TREND OF THE YEAR: Middle Eastern food is emerging in regional splendor
The foods of the Middle East, most often in the form of falafel or shawarma, have long been a part of our casual dining-out mix. But the defining moment for savoring the cuisines of these arid lands is upon us. The fragrant, sunbaked flavors transcend global politics, and country-specific cooking is emerging beyond establishments once given the imprecise label of "Mediterranean." Ana Sortun’s sorcery with Turkish spicing at Oleana in Cambridge, Massachusetts, helped set the stage; so did Michael Solomonov’s melting-pot Israeli cooking at Zahav in Philadelphia. (Both are on this year’s National 38 list.)
Now, cosmopolitan restaurants across North America are serving regionally specific Middle Eastern dishes with pride. Mamnoon in Seattle serves koussa mahshi, Lebanese stuffed zucchini bright and satisfying with tomato, mint, and rice. Bagdad Cafe opened this year in Atlanta touting samak masgouf, a grilled fish recipe that’s one of the calling cards of Iraqi cooking. Takht-e Tavoos, on a stretch Toronto’s multicultural College Street, delves into Iranian breakfast staples: One standout is kaleh pacheh, a potage of sheep’s head and foot swirling with the scents of cinnamon and lemon. (Dizi sangi, a brothy lamb entree with white beans and potato, may be easier to stomach.) Servers at Damas in Montreal guide customers toward sumptuous Syrian fattet mozat, lamb shank jutting out above a fleece of yogurt and rice and scattered with almonds, pistachios, toasted pita and Aleppo pepper flakes.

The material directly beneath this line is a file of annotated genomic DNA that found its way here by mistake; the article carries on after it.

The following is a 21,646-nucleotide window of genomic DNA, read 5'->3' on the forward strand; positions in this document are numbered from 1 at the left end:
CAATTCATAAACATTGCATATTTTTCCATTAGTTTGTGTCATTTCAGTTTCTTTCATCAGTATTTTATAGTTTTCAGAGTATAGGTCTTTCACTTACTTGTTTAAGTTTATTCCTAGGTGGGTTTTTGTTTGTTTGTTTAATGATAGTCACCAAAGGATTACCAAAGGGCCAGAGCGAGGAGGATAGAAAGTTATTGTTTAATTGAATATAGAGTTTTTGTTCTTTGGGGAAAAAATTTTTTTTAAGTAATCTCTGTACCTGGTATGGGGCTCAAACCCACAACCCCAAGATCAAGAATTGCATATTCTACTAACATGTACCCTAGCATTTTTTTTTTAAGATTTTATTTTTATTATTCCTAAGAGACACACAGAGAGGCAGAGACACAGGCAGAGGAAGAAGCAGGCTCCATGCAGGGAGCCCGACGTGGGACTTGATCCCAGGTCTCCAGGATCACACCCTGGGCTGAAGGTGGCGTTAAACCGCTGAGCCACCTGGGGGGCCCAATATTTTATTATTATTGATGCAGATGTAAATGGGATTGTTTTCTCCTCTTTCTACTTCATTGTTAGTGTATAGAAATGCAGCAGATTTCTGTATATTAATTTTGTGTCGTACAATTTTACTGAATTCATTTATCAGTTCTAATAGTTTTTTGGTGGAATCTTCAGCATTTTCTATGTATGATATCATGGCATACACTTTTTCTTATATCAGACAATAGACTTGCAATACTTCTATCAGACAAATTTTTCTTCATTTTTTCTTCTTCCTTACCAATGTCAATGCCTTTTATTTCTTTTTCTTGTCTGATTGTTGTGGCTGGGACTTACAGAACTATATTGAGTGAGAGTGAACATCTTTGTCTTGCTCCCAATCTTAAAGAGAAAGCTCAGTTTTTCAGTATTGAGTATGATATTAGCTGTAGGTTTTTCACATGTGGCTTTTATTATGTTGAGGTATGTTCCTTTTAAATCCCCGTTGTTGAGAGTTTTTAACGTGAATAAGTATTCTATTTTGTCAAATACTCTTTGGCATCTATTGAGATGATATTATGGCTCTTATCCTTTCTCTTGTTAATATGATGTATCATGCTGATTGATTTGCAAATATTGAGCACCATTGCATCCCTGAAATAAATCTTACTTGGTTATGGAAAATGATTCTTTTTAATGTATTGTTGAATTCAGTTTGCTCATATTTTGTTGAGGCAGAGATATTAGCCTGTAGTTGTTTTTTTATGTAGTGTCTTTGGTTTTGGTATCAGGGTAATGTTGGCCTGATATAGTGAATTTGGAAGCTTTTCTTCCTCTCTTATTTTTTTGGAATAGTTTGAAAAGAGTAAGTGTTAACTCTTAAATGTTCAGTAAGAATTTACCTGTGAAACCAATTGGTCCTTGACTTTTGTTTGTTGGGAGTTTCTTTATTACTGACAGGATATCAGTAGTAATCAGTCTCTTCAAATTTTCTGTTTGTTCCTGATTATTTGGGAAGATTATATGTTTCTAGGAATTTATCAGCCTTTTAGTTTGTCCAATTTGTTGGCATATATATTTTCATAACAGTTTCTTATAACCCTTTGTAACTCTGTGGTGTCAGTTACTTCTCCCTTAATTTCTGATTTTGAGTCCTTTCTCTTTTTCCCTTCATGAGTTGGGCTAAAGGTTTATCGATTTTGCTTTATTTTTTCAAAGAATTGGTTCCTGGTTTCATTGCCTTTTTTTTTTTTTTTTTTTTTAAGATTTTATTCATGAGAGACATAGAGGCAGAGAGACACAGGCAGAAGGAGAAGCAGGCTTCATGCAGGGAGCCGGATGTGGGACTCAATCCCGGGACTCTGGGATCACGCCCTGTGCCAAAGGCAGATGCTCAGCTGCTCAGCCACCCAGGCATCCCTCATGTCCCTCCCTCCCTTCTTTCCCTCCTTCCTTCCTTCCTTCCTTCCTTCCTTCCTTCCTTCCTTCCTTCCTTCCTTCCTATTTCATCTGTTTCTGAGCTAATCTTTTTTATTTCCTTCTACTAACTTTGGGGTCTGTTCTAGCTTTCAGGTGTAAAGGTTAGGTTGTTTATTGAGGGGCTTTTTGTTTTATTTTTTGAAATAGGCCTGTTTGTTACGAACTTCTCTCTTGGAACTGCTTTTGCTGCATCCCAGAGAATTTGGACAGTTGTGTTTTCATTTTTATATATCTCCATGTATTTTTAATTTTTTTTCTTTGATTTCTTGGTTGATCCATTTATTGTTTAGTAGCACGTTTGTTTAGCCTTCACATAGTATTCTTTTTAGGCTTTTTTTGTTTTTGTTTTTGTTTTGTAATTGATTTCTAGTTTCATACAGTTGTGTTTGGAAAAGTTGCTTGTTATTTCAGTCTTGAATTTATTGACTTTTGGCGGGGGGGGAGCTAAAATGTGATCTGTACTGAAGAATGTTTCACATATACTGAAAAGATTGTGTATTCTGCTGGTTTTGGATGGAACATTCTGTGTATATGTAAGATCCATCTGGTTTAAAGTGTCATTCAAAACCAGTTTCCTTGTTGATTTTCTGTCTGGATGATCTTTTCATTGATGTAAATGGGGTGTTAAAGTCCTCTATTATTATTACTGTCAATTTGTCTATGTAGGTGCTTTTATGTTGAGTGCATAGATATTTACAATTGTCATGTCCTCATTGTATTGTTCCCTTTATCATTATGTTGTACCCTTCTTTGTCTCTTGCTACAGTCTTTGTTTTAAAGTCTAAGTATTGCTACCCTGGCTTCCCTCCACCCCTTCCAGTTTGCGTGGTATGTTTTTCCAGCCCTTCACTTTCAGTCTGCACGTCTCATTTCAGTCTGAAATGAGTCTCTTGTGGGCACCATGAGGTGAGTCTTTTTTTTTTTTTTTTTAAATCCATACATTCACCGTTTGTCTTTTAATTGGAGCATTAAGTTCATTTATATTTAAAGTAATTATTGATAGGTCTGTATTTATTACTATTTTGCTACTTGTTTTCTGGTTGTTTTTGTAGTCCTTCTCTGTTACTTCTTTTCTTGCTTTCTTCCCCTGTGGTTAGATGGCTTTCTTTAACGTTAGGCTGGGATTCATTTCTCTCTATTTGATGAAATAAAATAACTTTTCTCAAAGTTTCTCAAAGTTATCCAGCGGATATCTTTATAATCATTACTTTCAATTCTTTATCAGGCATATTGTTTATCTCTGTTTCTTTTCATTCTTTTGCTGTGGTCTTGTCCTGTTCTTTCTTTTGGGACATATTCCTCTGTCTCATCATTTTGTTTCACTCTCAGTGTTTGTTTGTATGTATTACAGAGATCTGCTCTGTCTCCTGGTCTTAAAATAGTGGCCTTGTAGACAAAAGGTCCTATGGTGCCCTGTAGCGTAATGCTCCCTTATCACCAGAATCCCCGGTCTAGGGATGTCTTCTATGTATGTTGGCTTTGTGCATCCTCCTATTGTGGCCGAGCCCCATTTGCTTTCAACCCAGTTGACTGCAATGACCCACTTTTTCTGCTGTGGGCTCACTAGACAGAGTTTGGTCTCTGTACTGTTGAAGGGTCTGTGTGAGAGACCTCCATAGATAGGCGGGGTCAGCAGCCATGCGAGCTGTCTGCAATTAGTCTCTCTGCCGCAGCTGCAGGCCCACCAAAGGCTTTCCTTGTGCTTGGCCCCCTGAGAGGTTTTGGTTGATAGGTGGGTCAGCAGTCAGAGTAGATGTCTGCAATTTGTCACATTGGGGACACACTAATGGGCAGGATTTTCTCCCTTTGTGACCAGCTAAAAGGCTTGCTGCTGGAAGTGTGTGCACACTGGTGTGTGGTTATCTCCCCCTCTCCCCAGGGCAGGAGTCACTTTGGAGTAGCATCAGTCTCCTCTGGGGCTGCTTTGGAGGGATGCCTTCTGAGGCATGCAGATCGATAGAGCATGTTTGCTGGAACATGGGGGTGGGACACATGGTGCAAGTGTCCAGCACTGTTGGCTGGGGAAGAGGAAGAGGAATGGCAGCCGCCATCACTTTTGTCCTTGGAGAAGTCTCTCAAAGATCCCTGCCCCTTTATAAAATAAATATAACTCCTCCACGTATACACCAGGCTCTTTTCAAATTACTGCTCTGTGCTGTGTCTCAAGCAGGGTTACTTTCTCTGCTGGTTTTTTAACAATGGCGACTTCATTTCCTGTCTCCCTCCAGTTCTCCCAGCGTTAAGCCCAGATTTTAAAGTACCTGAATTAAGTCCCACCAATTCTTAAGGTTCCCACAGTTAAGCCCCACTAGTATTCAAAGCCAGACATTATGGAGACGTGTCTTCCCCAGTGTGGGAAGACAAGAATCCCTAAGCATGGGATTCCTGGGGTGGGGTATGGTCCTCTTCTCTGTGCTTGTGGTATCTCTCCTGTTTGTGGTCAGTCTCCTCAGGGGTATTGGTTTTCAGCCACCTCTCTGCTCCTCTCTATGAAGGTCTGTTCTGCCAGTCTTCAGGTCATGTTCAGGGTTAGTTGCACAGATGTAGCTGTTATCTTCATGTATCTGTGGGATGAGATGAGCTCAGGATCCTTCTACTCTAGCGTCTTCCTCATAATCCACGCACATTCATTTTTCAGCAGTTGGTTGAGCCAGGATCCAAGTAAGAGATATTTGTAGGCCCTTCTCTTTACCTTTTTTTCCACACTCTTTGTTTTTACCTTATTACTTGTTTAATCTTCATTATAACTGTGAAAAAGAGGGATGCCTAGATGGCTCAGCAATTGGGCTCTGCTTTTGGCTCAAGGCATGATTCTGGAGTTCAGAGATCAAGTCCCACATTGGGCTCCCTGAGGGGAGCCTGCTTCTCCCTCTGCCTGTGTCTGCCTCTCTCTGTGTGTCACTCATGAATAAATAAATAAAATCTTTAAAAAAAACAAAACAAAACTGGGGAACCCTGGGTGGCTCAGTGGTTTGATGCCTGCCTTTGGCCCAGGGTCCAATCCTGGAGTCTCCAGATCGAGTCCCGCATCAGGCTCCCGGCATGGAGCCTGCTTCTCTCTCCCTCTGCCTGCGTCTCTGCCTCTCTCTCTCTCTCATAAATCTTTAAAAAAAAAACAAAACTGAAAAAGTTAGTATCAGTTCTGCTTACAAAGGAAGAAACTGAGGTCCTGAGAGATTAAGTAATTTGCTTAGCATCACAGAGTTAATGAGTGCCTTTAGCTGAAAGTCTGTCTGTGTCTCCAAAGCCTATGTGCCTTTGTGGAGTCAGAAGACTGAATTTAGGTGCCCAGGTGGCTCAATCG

I’m betting we’ll see more creative riffs on Middle Eastern cuisines as well — like more of what Tel Aviv native Einat Admony does at New York’s Bar Bolonat, with dishes such as lamb neck (a newly popular cut among chefs I’ve spotted on menus across the country) melded evocatively with chickpea puree, date, and preserved lemon. Also, look for more unchained variations on shawarma: Last year I had a particularly outré adaptation at Minibar in Washington D.C., a chicken shawarma wrapped in oblate (transparent potato starch paper from Japan) with crackly chicken skin, herbs like mint and cilantro, and a dollop of Greek yogurt.
The Layered Look
Some of our most innovative chefs have adapted a composition style by which an ingredient or seasoning (a vegetable cut in circles for textural and visual contrast, for instance, or a blanket of spices) obscure a dish’s primary element. Ignacio Mattos at Manhattan’s Estela spearheads the approach: He pairs ribeye with melted taleggio and then covers them in crisp potato coins, and his most arguably famous creation is ricotta dumplings tiled over with button mushroom disks. Last summer at The Catbird Seat in Nashville, Trevor Moran similarly served pork lolling in chicken broth but hidden underneath translucent rounds of green apple and matsutake mushrooms. In his two Los Angeles restaurants, Trois Mec and Petit Trois, Ludo Lefebvre may conceal Dungeness crab salad under sheets of avocado, or bury beef tartare under an avalanche of frizzled shallot bits. Given these chefs’ influence, expect kitchens nationwide to adopt the effect.